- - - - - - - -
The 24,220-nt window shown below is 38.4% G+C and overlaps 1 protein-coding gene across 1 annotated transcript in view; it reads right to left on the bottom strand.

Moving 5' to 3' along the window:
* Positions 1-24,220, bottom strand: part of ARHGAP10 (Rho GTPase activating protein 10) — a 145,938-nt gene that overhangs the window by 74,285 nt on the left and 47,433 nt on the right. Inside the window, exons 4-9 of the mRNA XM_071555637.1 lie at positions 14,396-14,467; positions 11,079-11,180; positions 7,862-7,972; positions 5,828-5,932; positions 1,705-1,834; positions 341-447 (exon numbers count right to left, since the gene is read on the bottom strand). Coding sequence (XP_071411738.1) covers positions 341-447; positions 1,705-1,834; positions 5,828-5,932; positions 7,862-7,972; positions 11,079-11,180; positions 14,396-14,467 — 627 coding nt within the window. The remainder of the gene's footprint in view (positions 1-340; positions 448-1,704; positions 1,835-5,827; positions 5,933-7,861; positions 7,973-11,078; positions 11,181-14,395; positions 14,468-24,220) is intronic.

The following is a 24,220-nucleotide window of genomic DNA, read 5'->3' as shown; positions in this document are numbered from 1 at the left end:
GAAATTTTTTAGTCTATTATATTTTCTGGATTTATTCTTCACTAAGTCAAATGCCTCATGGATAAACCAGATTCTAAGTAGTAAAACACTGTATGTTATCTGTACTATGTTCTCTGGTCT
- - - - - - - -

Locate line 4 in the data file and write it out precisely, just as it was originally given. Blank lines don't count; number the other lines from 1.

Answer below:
The following is a 24,220-nucleotide window of genomic DNA, read 5'->3' as shown; positions in this document are numbered from 1 at the left end: